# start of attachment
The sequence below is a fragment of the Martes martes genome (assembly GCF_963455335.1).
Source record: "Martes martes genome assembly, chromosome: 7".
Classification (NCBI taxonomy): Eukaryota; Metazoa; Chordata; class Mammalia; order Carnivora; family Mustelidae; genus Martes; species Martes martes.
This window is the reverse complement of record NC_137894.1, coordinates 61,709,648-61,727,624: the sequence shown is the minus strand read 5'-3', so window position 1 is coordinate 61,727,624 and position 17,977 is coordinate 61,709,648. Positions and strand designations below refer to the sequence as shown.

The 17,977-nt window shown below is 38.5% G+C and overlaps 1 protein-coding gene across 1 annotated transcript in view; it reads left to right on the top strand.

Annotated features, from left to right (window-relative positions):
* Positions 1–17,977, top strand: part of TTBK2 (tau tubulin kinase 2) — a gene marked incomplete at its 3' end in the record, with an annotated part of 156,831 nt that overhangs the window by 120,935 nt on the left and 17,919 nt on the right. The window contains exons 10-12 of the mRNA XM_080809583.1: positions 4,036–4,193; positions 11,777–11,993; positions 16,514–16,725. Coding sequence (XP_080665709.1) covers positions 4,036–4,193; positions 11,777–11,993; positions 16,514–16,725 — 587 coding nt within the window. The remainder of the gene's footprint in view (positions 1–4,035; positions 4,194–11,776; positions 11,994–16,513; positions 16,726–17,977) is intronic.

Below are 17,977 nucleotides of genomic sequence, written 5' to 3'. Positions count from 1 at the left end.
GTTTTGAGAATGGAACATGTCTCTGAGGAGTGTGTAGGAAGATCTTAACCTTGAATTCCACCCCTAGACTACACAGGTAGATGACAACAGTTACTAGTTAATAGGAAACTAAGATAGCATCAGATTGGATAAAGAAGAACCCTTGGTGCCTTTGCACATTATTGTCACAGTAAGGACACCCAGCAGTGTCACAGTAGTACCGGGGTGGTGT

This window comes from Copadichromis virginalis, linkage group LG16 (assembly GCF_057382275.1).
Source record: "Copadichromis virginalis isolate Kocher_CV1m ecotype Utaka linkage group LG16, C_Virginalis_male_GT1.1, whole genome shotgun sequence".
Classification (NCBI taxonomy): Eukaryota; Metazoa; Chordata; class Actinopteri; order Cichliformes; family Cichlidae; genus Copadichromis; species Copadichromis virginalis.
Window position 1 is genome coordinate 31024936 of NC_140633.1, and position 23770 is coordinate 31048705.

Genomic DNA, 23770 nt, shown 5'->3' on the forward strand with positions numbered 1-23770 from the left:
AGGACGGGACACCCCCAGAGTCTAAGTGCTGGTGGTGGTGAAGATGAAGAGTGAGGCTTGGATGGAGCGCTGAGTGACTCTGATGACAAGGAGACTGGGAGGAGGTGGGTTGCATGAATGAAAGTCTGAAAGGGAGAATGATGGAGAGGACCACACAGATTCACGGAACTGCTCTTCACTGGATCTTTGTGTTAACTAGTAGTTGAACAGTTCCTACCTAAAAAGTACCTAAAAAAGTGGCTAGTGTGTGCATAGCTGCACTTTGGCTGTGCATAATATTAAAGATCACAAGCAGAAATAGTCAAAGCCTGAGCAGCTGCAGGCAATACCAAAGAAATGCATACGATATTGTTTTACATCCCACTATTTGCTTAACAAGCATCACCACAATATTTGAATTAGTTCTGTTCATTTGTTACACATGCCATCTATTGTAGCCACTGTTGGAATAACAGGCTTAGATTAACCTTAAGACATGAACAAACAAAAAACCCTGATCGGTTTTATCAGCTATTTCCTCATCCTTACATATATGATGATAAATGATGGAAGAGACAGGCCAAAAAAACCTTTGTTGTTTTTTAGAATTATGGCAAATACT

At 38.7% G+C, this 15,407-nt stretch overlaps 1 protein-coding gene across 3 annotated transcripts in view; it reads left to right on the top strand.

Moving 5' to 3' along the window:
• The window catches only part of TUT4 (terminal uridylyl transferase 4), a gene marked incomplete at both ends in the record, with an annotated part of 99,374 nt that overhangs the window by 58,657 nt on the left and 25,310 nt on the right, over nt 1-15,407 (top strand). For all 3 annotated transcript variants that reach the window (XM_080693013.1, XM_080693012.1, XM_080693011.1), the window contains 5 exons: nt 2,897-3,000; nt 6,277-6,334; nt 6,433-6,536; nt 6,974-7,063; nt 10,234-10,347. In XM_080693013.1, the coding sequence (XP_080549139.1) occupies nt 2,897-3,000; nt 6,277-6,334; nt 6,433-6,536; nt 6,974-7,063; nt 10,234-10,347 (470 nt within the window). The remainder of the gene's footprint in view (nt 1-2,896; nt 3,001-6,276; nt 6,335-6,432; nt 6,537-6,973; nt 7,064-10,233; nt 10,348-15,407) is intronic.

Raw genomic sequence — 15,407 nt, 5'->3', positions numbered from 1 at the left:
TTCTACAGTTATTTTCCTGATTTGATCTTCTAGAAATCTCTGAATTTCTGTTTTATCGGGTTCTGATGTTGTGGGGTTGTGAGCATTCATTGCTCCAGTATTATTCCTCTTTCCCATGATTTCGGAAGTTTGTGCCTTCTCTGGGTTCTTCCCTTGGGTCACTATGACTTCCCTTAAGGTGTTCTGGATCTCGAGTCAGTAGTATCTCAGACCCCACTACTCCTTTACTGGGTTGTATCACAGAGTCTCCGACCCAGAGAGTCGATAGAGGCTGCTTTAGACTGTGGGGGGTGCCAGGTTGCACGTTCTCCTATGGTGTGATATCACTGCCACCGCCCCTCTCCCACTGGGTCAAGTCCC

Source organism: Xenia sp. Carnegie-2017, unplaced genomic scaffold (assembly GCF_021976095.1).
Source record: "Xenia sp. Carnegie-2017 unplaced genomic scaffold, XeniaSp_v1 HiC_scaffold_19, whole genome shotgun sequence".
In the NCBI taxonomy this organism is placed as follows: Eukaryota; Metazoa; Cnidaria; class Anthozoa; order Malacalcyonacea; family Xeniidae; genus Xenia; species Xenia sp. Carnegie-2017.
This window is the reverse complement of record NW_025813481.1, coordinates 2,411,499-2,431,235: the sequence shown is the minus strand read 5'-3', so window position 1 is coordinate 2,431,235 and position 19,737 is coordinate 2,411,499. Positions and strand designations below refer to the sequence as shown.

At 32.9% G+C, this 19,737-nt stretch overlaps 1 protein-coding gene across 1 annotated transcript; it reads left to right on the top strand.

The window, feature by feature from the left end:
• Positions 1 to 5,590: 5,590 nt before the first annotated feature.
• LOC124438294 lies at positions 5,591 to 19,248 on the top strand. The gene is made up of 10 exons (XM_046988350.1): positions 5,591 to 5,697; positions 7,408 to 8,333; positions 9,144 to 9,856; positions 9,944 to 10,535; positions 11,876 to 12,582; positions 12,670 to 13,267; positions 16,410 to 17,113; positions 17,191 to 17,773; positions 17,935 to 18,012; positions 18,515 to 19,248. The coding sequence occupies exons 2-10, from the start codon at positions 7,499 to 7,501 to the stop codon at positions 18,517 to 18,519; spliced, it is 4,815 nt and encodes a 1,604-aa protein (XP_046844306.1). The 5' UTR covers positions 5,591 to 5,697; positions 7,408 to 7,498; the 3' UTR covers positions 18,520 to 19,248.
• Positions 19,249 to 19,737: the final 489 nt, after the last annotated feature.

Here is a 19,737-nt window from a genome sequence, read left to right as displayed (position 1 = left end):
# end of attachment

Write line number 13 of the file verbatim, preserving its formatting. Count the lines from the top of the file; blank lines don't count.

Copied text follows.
Window position 1 is genome coordinate 31024936 of NC_140633.1, and position 23770 is coordinate 31048705.